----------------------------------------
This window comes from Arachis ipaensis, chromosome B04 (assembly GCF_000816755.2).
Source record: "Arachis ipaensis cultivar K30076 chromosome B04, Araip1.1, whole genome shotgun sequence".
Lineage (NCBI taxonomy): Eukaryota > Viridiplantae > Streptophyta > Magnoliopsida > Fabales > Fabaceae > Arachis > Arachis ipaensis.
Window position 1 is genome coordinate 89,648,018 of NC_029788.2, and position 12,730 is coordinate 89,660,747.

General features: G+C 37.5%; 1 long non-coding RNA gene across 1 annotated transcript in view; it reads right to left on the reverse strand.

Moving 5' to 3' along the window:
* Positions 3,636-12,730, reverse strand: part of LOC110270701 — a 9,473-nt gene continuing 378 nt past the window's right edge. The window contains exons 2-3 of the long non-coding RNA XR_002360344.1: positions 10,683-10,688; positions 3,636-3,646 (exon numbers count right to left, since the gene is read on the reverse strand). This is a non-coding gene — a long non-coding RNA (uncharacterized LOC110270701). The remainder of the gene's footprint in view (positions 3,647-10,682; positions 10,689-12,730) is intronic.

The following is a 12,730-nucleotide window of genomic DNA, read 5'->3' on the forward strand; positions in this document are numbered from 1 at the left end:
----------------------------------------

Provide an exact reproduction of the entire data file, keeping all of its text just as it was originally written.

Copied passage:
This window comes from Arachis ipaensis, chromosome B04 (assembly GCF_000816755.2).
Source record: "Arachis ipaensis cultivar K30076 chromosome B04, Araip1.1, whole genome shotgun sequence".
Lineage (NCBI taxonomy): Eukaryota > Viridiplantae > Streptophyta > Magnoliopsida > Fabales > Fabaceae > Arachis > Arachis ipaensis.
Window position 1 is genome coordinate 89,648,018 of NC_029788.2, and position 12,730 is coordinate 89,660,747.

General features: G+C 37.5%; 1 long non-coding RNA gene across 1 annotated transcript in view; it reads right to left on the reverse strand.

Moving 5' to 3' along the window:
* Positions 3,636-12,730, reverse strand: part of LOC110270701 — a 9,473-nt gene continuing 378 nt past the window's right edge. The window contains exons 2-3 of the long non-coding RNA XR_002360344.1: positions 10,683-10,688; positions 3,636-3,646 (exon numbers count right to left, since the gene is read on the reverse strand). This is a non-coding gene — a long non-coding RNA (uncharacterized LOC110270701). The remainder of the gene's footprint in view (positions 3,647-10,682; positions 10,689-12,730) is intronic.

The following is a 12,730-nucleotide window of genomic DNA, read 5'->3' on the forward strand; positions in this document are numbered from 1 at the left end: